The steel industry closed out 1978 on a buoyant note, having operated for more than six months at high capacity despite continued large volumes of imports.
Profit levels in the industry are near those recorded in 1974 and early 1975 when worldwide demand boomed and American steel makers operated at full capacity.
And the early months of 1979 look just as good. Orders are strong for the first three months of the year, and steel makers say they anticipate a good second quarter as well.
But the steel picture for the last half of this year is cloudier. If a recession comes to pas in 1979, as nearly all economists but those who work for the administration anticipate, the industry will feel the pinch, too. But recessions tend to hit the steel industry later than much of the economy (and the steel industry tends to stay down after the economy is on the way back up).
If the recession is a mild one and hits late in the year, 1979 could be a better year than 1978.
That seems to be what major steel companies expect. Although steel demand from auto makers and appliance makers is expected to fall as debt-laden consumers keep their wallets in their pockets, demand from the so-called capital goods industries is expected to stay strong or increase.
Although consumers may buy fewer automobiles, auto makers have expansion and modernization plans on the books. The materials industries such as plastics, paper, cement and lumber also are expanding.
Steel will be needed for oil and gas drilling and for the spate of stores and office buildings that are popping up around the country. Utilities are expanding, state and local government construction is increasing.
About two-thirds of the steel shipped in this country goes to heavy uses such as plant and equipment investment and construction. Steel makers thing that a decline in demand from consumer goods industries will be offset by the capital industries.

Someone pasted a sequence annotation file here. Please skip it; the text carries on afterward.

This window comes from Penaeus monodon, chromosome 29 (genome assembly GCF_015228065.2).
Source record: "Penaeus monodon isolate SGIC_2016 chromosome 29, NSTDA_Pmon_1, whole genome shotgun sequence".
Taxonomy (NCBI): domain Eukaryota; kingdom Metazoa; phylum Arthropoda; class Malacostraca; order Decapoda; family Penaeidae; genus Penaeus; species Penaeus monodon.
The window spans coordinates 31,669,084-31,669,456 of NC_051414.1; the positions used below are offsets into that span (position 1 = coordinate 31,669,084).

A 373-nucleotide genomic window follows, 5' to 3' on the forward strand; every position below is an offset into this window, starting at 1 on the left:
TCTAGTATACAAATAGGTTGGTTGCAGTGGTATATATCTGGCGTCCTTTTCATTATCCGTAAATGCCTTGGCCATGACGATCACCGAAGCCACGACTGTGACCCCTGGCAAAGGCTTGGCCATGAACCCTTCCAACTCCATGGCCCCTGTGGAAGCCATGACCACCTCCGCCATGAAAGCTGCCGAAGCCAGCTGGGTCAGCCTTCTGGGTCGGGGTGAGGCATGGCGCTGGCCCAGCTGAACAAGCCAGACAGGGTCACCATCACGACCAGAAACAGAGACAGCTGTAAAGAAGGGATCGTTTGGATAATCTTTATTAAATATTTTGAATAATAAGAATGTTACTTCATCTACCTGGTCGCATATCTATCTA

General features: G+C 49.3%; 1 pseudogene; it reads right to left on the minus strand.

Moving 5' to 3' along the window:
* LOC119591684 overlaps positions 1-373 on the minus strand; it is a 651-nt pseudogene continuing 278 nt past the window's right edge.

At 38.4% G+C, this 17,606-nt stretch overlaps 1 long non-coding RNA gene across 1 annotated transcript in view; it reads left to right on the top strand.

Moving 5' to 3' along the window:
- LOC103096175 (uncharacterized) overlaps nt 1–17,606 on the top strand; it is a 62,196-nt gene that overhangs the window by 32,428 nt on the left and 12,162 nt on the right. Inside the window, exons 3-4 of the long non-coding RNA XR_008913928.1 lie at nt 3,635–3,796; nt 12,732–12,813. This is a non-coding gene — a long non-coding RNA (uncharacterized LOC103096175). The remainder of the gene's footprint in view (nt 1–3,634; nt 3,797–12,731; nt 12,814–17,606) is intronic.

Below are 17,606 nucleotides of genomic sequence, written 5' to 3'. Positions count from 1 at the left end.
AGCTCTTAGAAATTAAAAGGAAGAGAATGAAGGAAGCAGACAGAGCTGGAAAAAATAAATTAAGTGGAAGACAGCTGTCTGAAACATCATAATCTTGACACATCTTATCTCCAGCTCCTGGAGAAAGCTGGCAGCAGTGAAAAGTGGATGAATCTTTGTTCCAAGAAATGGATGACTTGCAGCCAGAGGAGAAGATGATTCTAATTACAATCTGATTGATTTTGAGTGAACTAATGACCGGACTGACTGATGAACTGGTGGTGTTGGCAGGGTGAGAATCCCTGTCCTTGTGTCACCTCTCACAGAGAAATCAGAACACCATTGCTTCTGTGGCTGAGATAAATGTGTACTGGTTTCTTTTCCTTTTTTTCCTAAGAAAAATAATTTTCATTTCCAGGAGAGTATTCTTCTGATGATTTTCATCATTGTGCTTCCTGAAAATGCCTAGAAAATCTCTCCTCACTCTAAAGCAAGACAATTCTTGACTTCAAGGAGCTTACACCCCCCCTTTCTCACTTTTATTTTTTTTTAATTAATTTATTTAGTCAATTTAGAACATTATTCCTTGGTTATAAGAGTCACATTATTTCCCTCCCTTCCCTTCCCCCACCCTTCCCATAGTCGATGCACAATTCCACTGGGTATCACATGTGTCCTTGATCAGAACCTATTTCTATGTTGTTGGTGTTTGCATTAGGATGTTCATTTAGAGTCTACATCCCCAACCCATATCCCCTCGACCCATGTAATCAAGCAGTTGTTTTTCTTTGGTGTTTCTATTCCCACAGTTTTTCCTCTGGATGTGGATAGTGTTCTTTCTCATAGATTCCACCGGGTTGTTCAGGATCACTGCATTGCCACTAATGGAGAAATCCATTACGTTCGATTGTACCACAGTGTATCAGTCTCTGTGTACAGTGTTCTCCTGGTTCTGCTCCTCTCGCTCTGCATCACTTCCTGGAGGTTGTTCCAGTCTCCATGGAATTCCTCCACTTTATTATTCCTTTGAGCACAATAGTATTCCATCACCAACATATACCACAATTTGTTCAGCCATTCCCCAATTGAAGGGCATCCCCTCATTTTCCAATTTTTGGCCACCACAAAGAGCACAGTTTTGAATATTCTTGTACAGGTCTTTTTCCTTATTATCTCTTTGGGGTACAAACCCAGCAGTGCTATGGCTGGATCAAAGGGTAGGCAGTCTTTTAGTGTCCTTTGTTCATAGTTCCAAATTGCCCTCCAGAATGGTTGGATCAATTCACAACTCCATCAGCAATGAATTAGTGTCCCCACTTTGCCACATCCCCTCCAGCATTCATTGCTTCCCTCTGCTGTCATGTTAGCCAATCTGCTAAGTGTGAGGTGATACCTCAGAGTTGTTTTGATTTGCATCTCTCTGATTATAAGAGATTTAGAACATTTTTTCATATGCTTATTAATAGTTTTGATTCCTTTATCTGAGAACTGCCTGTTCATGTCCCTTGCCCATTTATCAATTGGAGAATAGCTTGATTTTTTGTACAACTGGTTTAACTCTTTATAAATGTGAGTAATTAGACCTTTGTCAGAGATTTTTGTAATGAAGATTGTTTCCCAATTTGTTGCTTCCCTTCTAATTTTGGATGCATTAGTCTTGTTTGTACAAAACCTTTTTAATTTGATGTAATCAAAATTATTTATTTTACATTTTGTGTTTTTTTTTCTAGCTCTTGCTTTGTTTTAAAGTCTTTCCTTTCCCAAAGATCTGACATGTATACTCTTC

David M. Roderick, president of United States Steel Corp., the industry giant, expects domestic makers to ship between 96 million and 100 tons, with the actual amount depending upon the amount of this year's steel imports. Last year, it appears the industry shipped about 96 million tons (most of it domestically, although the industry also exports about 5 millions tosn a year).
Inland Steel Co., the consistently profitable Chicago-based producer, confidently prodicts that the industry will ship 101 million tons of metal next year. And Inland adds that its estimate could prove to be low if the special protections the government gave the steel industry last May are more successful this year in keeping out foreign-made steel than they were in 1978.
Inland's prejection is based on anticipated imports of 19 million tons, about 2 million tons below the 1978 level. Should imports drop to 15 or 16 million tons, domestic shipments could climb even higher, Inland's economists say.
There's reason to believe the socalled trigger price mechanism, which in effect sets minimum prices for steel imports, will shut out a lot of foreign-made steel. The Treasury, which administers the special protection program, raised the trigger prices by 7 percent for the first quarter of 1979, in large part because the Japanese yen has appreciated so much in terms of the dollar.
The trigger prices are based on the costs of making steel in Japan -- reputedly the world's most efficient producer -- and and shipping it to the United States.
Importers complain that the latest Treasury revision in trigger prices eliminates price competition on more more than half the steel products imported into the United States.